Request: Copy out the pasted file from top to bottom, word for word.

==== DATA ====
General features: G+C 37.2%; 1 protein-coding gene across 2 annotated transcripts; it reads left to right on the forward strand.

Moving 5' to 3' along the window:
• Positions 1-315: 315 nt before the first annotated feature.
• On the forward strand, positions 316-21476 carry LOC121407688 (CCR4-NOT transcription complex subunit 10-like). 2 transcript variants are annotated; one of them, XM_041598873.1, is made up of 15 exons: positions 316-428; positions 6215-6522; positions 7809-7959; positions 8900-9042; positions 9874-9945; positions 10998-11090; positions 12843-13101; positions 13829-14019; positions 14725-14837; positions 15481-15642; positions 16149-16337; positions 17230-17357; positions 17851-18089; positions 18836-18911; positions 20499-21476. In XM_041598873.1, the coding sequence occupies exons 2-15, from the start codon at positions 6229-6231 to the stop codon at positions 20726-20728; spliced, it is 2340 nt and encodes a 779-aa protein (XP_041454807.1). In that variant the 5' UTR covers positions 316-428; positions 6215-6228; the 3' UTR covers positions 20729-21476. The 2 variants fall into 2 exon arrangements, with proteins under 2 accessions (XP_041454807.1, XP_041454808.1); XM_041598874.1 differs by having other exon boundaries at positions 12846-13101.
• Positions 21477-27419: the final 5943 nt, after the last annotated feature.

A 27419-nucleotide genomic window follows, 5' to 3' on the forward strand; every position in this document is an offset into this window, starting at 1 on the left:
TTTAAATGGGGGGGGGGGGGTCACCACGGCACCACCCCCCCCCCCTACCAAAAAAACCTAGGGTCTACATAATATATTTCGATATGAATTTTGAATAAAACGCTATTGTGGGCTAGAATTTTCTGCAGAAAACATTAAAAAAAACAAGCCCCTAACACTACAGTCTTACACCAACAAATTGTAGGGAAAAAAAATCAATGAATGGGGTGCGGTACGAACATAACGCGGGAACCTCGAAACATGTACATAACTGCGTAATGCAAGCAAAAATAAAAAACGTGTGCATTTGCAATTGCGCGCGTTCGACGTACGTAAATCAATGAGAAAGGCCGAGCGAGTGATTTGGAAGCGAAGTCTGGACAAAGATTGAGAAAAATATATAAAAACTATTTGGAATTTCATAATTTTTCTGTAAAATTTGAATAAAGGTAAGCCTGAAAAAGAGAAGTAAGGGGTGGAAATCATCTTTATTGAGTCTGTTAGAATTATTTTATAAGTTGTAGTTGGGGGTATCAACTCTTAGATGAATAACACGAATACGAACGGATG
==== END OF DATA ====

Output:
General features: G+C 37.2%; 1 protein-coding gene across 2 annotated transcripts; it reads left to right on the forward strand.

Moving 5' to 3' along the window:
• Positions 1-315: 315 nt before the first annotated feature.
• On the forward strand, positions 316-21476 carry LOC121407688 (CCR4-NOT transcription complex subunit 10-like). 2 transcript variants are annotated; one of them, XM_041598873.1, is made up of 15 exons: positions 316-428; positions 6215-6522; positions 7809-7959; positions 8900-9042; positions 9874-9945; positions 10998-11090; positions 12843-13101; positions 13829-14019; positions 14725-14837; positions 15481-15642; positions 16149-16337; positions 17230-17357; positions 17851-18089; positions 18836-18911; positions 20499-21476. In XM_041598873.1, the coding sequence occupies exons 2-15, from the start codon at positions 6229-6231 to the stop codon at positions 20726-20728; spliced, it is 2340 nt and encodes a 779-aa protein (XP_041454807.1). In that variant the 5' UTR covers positions 316-428; positions 6215-6228; the 3' UTR covers positions 20729-21476. The 2 variants fall into 2 exon arrangements, with proteins under 2 accessions (XP_041454807.1, XP_041454808.1); XM_041598874.1 differs by having other exon boundaries at positions 12846-13101.
• Positions 21477-27419: the final 5943 nt, after the last annotated feature.

A 27419-nucleotide genomic window follows, 5' to 3' on the forward strand; every position in this document is an offset into this window, starting at 1 on the left:
TTTAAATGGGGGGGGGGGGGTCACCACGGCACCACCCCCCCCCCCTACCAAAAAAACCTAGGGTCTACATAATATATTTCGATATGAATTTTGAATAAAACGCTATTGTGGGCTAGAATTTTCTGCAGAAAACATTAAAAAAAACAAGCCCCTAACACTACAGTCTTACACCAACAAATTGTAGGGAAAAAAAATCAATGAATGGGGTGCGGTACGAACATAACGCGGGAACCTCGAAACATGTACATAACTGCGTAATGCAAGCAAAAATAAAAAACGTGTGCATTTGCAATTGCGCGCGTTCGACGTACGTAAATCAATGAGAAAGGCCGAGCGAGTGATTTGGAAGCGAAGTCTGGACAAAGATTGAGAAAAATATATAAAAACTATTTGGAATTTCATAATTTTTCTGTAAAATTTGAATAAAGGTAAGCCTGAAAAAGAGAAGTAAGGGGTGGAAATCATCTTTATTGAGTCTGTTAGAATTATTTTATAAGTTGTAGTTGGGGGTATCAACTCTTAGATGAATAACACGAATACGAACGGATG